Are too many analytics channels affecting your business?

Half the money I spend on advertising is wasted; the trouble is I don't know which half.

Are too many analytics channels affecting your business?

The words of John Wanamaker, a successful US merchant and major marketing pioneer from the 1800s, will always have some resonance with business leaders and marketers, no matter their experience, where he famously lamented: 

Half the money I spend on advertising is wasted; the trouble is I don’t know which half. 

A pretty damning quote for the marketing and advertising industry, and one that many marketers would no longer expect to be relevant in the modern age of digital activity and tracking solutions. However, many marketing leaders and industry commentators still claim that Wanamaker’s words hold true, and that in fact the majority of advertising or marketing budgets are either wasted or unable to be tracked. 

This perception is common due to the huge range of channels, tracking, and platforms marketers can expect to use during their careers, from social media and apps to newspaper ads and everything in between. From a recent LinkedIn survey of digital leaders and marketers undertaken by researchers at OmniBI, a resounding number of respondents demonstrated the sheer array of channels being utilised today: More than half of marketers use between four and six digital channels, with almost a quarter, 24%, using over ten!

OmniBi researchers also asked marketers to count individual ad platforms, social networks, websites and so on as one channel – suggesting that the true number of individual platforms being regularly accessed is even higher.

The challenge here lies in being able to identify and utilize the meaningful numbers from all of these different data points to make actionable decisions. Statistics show that 47% of marketers suffer from siloed and difficult to access data. This multi-platform data takes time to source, analyse, dissect and aggregate. Different marketers across different teams, all using different platforms end up pulling in different directions toward the one same goal – reducing efficiency and the effectiveness of data research.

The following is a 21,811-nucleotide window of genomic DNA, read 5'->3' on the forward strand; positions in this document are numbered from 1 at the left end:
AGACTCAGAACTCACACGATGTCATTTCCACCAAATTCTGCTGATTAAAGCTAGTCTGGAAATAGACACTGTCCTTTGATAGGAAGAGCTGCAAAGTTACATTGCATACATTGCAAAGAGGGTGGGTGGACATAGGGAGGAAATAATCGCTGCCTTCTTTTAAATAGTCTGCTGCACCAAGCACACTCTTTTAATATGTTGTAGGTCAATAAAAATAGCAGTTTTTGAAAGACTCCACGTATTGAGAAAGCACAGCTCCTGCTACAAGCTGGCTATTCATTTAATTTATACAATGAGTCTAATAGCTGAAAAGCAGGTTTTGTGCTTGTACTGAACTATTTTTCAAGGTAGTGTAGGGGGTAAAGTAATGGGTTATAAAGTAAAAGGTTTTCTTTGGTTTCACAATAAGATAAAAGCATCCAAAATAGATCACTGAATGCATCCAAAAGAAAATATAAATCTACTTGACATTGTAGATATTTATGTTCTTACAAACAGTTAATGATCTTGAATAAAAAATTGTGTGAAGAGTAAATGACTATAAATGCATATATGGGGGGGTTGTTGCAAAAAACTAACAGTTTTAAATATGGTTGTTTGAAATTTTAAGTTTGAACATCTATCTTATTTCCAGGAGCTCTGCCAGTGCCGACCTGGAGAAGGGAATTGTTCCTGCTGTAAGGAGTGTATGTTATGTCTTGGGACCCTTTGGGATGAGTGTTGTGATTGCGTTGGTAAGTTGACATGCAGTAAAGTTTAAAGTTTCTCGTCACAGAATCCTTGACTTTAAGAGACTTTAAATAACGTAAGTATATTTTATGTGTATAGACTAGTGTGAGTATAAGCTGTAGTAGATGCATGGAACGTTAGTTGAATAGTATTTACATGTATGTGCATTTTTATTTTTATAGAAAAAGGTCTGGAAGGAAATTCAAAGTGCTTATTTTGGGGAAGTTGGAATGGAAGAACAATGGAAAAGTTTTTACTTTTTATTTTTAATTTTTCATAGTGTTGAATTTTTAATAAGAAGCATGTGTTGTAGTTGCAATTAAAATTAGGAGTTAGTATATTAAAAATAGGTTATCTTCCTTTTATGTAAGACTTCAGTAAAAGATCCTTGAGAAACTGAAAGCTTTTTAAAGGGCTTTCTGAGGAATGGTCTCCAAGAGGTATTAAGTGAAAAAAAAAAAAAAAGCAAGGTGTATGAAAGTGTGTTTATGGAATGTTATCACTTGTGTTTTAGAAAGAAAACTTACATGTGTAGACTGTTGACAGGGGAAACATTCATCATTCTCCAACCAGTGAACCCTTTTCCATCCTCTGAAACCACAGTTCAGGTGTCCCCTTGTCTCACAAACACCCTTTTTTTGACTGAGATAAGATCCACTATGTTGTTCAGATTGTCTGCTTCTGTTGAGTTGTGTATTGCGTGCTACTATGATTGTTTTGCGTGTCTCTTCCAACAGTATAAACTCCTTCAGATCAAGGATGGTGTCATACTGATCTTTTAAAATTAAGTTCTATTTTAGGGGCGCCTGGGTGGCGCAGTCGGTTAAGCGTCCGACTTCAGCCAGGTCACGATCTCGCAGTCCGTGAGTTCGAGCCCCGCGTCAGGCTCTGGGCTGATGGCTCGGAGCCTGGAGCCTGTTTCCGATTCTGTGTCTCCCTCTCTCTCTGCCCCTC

This is where adopting a universal approach to accessing and viewing multi-platform data becomes the pivotal element, enabling change within a business. Without data analytics, Wanamaker’s statement comes true ‘ with data analytics, marketers have an unfathomable advantage over marketers of the past, and those who chose to embrace a data-driven strategy will, ultimately, win out. Data enables teams to analyse the past and work out which precise campaign, message or process delivered the best results for the desired goal. In fact, businesses using data-driven strategy drive up to 8x more ROI.

A successful data-driven strategy relies on teams choosing the right metrics against which to measure success. This certainly doesn’t mean the same thing to everyone in the team ‘ the ‘metrics which matter’ vary vastly at different levels of the marketing operation and of the business as a whole.

Marketing Executives, tasked with the execution, delivery & optimisation of individual campaigns may look at metrics like ‘engagement’ and ‘sentiment’ to steer their decision making. Let’s take a social-first campaign execution ‘ it’s valuable for those managing these campaigns to dig down at all levels to measure the success of individual campaigns ‘ to identify what worked and what didn’t. This is the basis of good optimisation decision making ‘ optimisation is, by its very nature, a ‘tweak and refine’ process.

However, CMO’s CEO’s and others at C-suite level are less interested in finding out which individual image on a Facebook carousel generated the most clicks. This level of sentiment and engagement means relatively little to them in of itself. At this level, it’s the larger numbers which matter (and more often than not this boils down to revenue generated & ROI). Joining these dots is key: demonstrating that the sum of the small incremental campaign adjustments and enhancements combine to deliver the ‘big’ numbers.

To a degree, data-driven marketing in the trenches is about creating successful campaigns; but at C-Suite level, it’s more about demonstrating that success within the company. Aligning campaign performance with sales revenue to join the digital dots.

It’s clear that no matter your role in the organisation, your marketing data should be used to drive your strategic decision making, empowering you to do more of what works and less of what doesn’t, delivering better results. Demonstrating this is the challenge, one where reporting is a key differentiator.

Going back to Wanamaker’s fable, we think it is possible to know which half of your marketing is performing. In fact, it’s actually possible to determine how much of the budget is working, how much isn’t performing, where it is performing, why it is performing, who it’s performing for and what actions can be taken to optimise this performance, whilst demonstrating the impact on the ‘big numbers’ too. Across all your channels. All in one place.  

James Gray
James Gray

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